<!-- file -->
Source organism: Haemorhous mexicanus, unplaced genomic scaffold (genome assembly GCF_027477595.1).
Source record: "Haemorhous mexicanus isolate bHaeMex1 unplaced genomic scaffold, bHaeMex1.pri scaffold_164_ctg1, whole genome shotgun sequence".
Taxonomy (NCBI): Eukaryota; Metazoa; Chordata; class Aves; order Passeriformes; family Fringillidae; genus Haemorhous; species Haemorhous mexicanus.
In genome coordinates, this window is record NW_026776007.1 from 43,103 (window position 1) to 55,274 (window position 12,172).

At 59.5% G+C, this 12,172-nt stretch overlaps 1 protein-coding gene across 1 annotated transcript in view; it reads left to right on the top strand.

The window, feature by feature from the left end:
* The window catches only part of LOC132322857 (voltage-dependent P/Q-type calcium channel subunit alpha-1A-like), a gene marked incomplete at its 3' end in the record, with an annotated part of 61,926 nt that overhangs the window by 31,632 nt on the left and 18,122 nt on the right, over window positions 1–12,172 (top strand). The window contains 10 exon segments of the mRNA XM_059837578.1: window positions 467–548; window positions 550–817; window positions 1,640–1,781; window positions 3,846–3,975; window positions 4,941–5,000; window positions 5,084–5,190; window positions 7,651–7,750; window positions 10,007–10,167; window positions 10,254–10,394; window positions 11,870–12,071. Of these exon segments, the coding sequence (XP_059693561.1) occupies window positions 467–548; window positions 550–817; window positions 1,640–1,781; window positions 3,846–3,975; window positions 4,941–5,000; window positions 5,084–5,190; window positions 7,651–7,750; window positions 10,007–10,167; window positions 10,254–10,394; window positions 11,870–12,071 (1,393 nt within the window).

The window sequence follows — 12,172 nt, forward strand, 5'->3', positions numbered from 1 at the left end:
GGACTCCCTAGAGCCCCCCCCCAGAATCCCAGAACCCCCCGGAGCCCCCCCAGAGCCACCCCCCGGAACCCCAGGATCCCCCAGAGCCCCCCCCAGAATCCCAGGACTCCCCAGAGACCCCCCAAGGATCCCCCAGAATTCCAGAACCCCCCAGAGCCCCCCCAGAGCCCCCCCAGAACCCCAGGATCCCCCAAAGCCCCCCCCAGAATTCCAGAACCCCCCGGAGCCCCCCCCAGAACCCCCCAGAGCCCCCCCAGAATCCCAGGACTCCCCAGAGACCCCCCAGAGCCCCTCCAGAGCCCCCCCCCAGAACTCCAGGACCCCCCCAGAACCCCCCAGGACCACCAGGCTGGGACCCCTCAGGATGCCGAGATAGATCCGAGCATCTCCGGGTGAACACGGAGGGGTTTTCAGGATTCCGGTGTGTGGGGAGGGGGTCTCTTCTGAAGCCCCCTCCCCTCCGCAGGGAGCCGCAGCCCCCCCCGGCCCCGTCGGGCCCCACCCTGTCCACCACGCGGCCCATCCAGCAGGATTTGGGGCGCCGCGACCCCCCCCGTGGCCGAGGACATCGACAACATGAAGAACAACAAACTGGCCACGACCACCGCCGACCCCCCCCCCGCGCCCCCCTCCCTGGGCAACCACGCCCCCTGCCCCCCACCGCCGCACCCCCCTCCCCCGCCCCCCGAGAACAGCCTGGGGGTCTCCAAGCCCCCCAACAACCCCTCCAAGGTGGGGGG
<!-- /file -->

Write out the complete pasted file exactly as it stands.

Source organism: Haemorhous mexicanus, unplaced genomic scaffold (genome assembly GCF_027477595.1).
Source record: "Haemorhous mexicanus isolate bHaeMex1 unplaced genomic scaffold, bHaeMex1.pri scaffold_164_ctg1, whole genome shotgun sequence".
Taxonomy (NCBI): Eukaryota; Metazoa; Chordata; class Aves; order Passeriformes; family Fringillidae; genus Haemorhous; species Haemorhous mexicanus.
In genome coordinates, this window is record NW_026776007.1 from 43,103 (window position 1) to 55,274 (window position 12,172).

At 59.5% G+C, this 12,172-nt stretch overlaps 1 protein-coding gene across 1 annotated transcript in view; it reads left to right on the top strand.

The window, feature by feature from the left end:
* The window catches only part of LOC132322857 (voltage-dependent P/Q-type calcium channel subunit alpha-1A-like), a gene marked incomplete at its 3' end in the record, with an annotated part of 61,926 nt that overhangs the window by 31,632 nt on the left and 18,122 nt on the right, over window positions 1–12,172 (top strand). The window contains 10 exon segments of the mRNA XM_059837578.1: window positions 467–548; window positions 550–817; window positions 1,640–1,781; window positions 3,846–3,975; window positions 4,941–5,000; window positions 5,084–5,190; window positions 7,651–7,750; window positions 10,007–10,167; window positions 10,254–10,394; window positions 11,870–12,071. Of these exon segments, the coding sequence (XP_059693561.1) occupies window positions 467–548; window positions 550–817; window positions 1,640–1,781; window positions 3,846–3,975; window positions 4,941–5,000; window positions 5,084–5,190; window positions 7,651–7,750; window positions 10,007–10,167; window positions 10,254–10,394; window positions 11,870–12,071 (1,393 nt within the window).

The window sequence follows — 12,172 nt, forward strand, 5'->3', positions numbered from 1 at the left end:
GGACTCCCTAGAGCCCCCCCCCAGAATCCCAGAACCCCCCGGAGCCCCCCCAGAGCCACCCCCCGGAACCCCAGGATCCCCCAGAGCCCCCCCCAGAATCCCAGGACTCCCCAGAGACCCCCCAAGGATCCCCCAGAATTCCAGAACCCCCCAGAGCCCCCCCAGAGCCCCCCCAGAACCCCAGGATCCCCCAAAGCCCCCCCCAGAATTCCAGAACCCCCCGGAGCCCCCCCCAGAACCCCCCAGAGCCCCCCCAGAATCCCAGGACTCCCCAGAGACCCCCCAGAGCCCCTCCAGAGCCCCCCCCCAGAACTCCAGGACCCCCCCAGAACCCCCCAGGACCACCAGGCTGGGACCCCTCAGGATGCCGAGATAGATCCGAGCATCTCCGGGTGAACACGGAGGGGTTTTCAGGATTCCGGTGTGTGGGGAGGGGGTCTCTTCTGAAGCCCCCTCCCCTCCGCAGGGAGCCGCAGCCCCCCCCGGCCCCGTCGGGCCCCACCCTGTCCACCACGCGGCCCATCCAGCAGGATTTGGGGCGCCGCGACCCCCCCCGTGGCCGAGGACATCGACAACATGAAGAACAACAAACTGGCCACGACCACCGCCGACCCCCCCCCCGCGCCCCCCTCCCTGGGCAACCACGCCCCCTGCCCCCCACCGCCGCACCCCCCTCCCCCGCCCCCCGAGAACAGCCTGGGGGTCTCCAAGCCCCCCAACAACCCCTCCAAGGTGGGGGG